Cinema/TV, Film Notes

Film review: The Unbearable Weight of Massive Talent

My notes on The Unbearable Weight of Massive Talent (2022)

It’s said that if John Malkovich had passed on Being John Malkovich, the script would have been shelved – no second choice fit the concept well enough.  That’s likely the case with this vehicle for the ever-busy Nicolas Cage – announcing ‘I’m back’ with a quick afterthought ‘not that I’ve been away’ – though it has quite a bit in common with similarly good-natured turns from William Shatner in Free Enterprise and Bruce Campbell in My Name is Bruce.  The concept of a big movie star playing a lightly sent-up version of their public image, taking a few barbs at the same time, has been around since the silent era – and has often allowed folk whose pretensions, prickliness or eccentricities have become jokes to let themselves in on the gag and maybe unbend a bit.  The approach ranges from Jerry Lewis depicting himself as a monster in The Bellboy (where he meets a Jerry Lewis character – a stratagem reprised by Arnold Schwarzenegger in Last Action Hero) to Peter Falk owning up to being an angel in Wings of Desire.  The shelves also include Jean-Claude Van Damme in JCVD, David Hasselhoff in Killing Hasselhoff (the Hoff dies as himself in Piranha 3DD) and Keith Chegwin as a serial killer in Kill Keith (Merv Griffin got there first in The Man With 2 Brains).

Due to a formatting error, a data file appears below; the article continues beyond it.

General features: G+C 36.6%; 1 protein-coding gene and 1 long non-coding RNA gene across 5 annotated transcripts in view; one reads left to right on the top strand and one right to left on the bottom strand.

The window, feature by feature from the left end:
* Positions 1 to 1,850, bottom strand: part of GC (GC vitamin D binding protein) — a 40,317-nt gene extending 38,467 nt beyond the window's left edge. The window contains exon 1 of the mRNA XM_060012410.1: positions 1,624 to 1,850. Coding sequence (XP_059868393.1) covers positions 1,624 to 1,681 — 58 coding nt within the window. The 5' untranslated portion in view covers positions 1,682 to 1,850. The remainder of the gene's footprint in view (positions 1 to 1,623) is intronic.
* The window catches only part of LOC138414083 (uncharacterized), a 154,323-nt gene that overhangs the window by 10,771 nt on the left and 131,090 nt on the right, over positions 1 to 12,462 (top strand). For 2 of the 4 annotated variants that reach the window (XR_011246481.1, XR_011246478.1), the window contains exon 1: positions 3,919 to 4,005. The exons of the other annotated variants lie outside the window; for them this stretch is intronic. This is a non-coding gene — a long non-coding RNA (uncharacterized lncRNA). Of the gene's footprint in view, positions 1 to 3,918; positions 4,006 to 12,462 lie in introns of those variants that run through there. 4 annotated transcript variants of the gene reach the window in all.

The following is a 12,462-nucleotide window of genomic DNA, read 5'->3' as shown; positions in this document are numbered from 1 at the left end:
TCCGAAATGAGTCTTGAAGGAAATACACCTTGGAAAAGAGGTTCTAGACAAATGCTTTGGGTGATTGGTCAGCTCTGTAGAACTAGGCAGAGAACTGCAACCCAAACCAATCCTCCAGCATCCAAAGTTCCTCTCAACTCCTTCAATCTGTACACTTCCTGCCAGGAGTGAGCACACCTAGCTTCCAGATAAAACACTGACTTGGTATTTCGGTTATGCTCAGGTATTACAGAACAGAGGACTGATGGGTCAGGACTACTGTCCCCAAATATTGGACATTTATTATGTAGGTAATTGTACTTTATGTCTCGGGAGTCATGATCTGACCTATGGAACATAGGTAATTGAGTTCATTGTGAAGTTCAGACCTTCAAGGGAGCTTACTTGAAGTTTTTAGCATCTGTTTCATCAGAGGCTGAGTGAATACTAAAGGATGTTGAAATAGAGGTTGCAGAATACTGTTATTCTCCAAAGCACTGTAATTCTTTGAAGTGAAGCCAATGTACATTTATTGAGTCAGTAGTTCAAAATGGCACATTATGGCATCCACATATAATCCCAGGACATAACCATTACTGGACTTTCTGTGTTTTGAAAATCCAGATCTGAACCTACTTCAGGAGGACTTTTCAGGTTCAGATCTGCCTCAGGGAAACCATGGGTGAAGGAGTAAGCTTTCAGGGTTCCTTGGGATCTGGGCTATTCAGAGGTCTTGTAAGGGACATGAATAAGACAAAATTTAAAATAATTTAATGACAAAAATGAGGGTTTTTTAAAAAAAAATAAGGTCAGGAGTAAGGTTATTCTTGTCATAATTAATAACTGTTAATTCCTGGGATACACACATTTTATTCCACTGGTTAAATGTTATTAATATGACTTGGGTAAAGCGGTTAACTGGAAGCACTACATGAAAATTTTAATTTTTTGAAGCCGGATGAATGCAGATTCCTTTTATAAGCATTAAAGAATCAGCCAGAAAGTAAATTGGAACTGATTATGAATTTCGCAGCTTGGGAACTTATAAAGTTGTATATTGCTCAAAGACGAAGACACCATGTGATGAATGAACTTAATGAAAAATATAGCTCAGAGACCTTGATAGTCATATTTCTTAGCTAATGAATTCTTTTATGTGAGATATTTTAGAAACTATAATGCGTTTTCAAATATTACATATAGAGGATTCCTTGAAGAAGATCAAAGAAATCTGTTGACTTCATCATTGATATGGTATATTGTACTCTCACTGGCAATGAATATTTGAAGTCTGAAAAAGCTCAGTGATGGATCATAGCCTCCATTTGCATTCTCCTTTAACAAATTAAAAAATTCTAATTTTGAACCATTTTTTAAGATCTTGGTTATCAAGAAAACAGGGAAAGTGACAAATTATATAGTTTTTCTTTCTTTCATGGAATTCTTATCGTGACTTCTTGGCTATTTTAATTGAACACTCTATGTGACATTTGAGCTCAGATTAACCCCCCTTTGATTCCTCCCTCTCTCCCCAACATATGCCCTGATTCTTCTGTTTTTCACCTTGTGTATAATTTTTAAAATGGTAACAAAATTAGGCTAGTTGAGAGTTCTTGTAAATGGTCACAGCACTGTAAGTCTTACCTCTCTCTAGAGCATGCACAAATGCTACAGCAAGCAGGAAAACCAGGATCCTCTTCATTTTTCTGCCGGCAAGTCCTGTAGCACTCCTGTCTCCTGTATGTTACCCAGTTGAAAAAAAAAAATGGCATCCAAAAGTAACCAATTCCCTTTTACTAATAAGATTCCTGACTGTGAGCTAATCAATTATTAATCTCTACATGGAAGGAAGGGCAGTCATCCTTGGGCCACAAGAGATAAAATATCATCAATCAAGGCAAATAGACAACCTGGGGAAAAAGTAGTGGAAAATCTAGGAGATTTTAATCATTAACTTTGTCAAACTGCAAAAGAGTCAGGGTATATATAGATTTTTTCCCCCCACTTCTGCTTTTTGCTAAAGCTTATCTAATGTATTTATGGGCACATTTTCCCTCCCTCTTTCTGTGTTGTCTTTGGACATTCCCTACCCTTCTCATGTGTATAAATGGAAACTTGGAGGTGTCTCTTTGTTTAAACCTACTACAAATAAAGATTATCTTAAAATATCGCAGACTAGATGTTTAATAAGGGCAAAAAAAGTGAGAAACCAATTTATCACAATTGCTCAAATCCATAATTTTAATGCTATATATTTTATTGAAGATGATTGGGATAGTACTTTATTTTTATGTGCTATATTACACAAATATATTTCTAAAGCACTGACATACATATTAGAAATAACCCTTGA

The hook here is that Nick Cage (Nicolas Cage) has a troubled relationship with his ex-wife Olivia (Sharon Horgan) and teenage daughter Addy (Lily Mo Sheen, daughter of Kate Beckinsale) because of his workaholism and eccentric movie interests (lecturing Addy on why Cabinet of Dr Caligari is a great film).  His agent (Neil Patrick Harris – who played himself as a wild man in the Harold & Kumar movies) books him a million-dollar gig at a birthday party in Mallorca for uberfan Javi Gutierrez (Pedro Pascal), and an unpaid hotel bill and a lost movie role mean he has to accept it.  While Nic and Javi have an unlikely creepy-funny-sweet bonding session, Nic is approached by the CIA (Tiffany Haddish) to spy on his host … whom they say is a big illegal arms dealer.

So, with dialogue footnotes to point it out, the genre switches from sitting-around-talking to action-adventure with one or two not-unanticipated revelations about whats actually going on in the Gutierrez Empire – with the kidnapped daughter of a Catalan politician as mcguffin – and Olivia and Addy flown in for a reconciliation that gets out of hand with guns and car chases.  No one is going to say that Cage is miscast here, and he gamely takes jokes about some of his career choices – there’s a ‘not the bees!’ gag – but I appreciate the way this namechecks primo Cage Rage epics but doesn’t put down the serious, impressive work he’s put into some of the smaller films he’s done lately (Mandy, Mom & Dad, One Man Army, Pig).  Considered as a latterday Cage film, it’s well above the level of Willy’s Wonderland but still relatively undemanding next to the movies where he really goes through the wringer (Bad Lieutenant Port of Call New Orleans).

Pascal is sweetly quizzical as an apparent nice guy who might still hold a glint of malice – and there’s a running joke about his number three favourite movie (Paddington 2 ‘it made me want to be a better man’) that feeds into the actual heart of the picture, which (as in Free Enterprise) involves the redemption of a fictional caricature of a real person.


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